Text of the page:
Most people would describe a headache as a dull pain, a feeling of pressure, perhaps accompanied by a stiff neck — an inconvenience, but not something requiring medical assistance. However, the more than one billion people who experience migraines and cluster headaches have a very different understanding. For them, a headache is a much crueller condition. Attacks strike repeatedly, each one capable of delivering unfathomable pain that lasts anything from minutes to days. These primary headache disorders are no mere annoyance — they are debilitating conditions which the medical community must do more to alleviate.
A lack of appreciation of the impact of migraines and cluster headaches has long been reflected in the funding made available for their study. Researchers are gradually gaining a better understanding of these conditions, but there are still many questions for which the answers are not clear. The reason certain people experience migraine attacks more frequently over time, for instance, is uncertain, although progress is being made to understand so-called chronification. Likewise, the factors that underpin the higher rate of migraines in women are under investigation, with hints emerging that more than just hormones are at play. And the link between pain and aura — the transient neurological disturbances, often visual in nature, that sometimes accompany a migraine — is coming under increasing scrutiny.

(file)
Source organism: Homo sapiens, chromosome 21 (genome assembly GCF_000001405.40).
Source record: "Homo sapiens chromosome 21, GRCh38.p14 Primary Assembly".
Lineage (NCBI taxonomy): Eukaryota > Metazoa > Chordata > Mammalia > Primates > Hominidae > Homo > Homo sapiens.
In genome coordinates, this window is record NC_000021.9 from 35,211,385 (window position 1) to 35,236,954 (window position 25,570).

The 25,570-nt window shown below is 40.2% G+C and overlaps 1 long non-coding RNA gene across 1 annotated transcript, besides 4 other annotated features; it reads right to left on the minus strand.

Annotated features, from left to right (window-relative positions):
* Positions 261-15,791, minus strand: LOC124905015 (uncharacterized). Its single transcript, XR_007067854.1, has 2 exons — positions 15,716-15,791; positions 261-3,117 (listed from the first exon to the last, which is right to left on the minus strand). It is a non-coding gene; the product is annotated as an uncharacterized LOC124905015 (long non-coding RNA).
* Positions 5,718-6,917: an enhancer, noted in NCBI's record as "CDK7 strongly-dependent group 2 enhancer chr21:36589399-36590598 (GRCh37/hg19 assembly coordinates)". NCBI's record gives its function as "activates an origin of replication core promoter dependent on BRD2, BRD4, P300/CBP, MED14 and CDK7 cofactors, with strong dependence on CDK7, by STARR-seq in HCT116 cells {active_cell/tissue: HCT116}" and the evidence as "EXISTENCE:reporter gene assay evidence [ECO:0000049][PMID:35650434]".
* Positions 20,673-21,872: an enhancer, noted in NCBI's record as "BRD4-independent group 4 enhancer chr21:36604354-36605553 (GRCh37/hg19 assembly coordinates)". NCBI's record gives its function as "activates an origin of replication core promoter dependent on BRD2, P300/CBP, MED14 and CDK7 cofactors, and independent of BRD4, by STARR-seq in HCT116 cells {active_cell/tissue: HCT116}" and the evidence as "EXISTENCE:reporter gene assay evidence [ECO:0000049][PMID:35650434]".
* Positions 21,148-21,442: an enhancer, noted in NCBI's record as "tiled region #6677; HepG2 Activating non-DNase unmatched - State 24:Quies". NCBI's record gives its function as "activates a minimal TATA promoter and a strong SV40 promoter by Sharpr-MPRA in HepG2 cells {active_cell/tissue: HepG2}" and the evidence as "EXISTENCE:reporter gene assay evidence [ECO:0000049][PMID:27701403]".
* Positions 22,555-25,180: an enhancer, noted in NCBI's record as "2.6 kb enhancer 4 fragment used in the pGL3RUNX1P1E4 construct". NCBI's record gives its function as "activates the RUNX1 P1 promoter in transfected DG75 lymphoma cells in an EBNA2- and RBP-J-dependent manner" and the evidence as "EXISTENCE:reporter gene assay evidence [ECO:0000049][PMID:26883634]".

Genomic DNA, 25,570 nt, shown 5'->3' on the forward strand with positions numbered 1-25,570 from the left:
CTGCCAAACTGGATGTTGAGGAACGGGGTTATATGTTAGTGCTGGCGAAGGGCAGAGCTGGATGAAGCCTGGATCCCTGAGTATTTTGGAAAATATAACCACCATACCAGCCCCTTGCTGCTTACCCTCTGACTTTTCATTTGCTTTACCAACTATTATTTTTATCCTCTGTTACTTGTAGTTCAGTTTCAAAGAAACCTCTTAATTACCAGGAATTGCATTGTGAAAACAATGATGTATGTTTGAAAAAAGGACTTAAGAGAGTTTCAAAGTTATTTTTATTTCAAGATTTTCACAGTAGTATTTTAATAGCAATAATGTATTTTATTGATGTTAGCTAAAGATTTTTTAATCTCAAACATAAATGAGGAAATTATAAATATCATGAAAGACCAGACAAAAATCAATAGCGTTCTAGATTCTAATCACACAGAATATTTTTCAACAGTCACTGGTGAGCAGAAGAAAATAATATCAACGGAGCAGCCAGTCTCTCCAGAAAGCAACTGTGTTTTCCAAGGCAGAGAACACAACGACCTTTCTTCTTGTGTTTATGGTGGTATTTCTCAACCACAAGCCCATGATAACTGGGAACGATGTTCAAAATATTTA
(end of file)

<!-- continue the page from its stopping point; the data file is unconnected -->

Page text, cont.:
As the biology of headache disorders becomes clearer, clinical advances will surely follow. The arrival of therapies targeting calcitonin gene-related peptide and its receptor is rightly seen as a highlight of recent years, and many hope that the approach will yet yield greater benefits. But drugs alone will not address the shortcomings in the care currently afforded to people with headache disorders. Non-pharmaceutical therapies are attracting increasing attention for the treatment of paediatric migraines. And for people with cluster headaches, removing the barriers to getting an accurate diagnosis could have as great an impact as any drug.
We are pleased to acknowledge the financial support of Lundbeck in producing this Outlook. As always, Nature retains sole responsibility for all editorial content.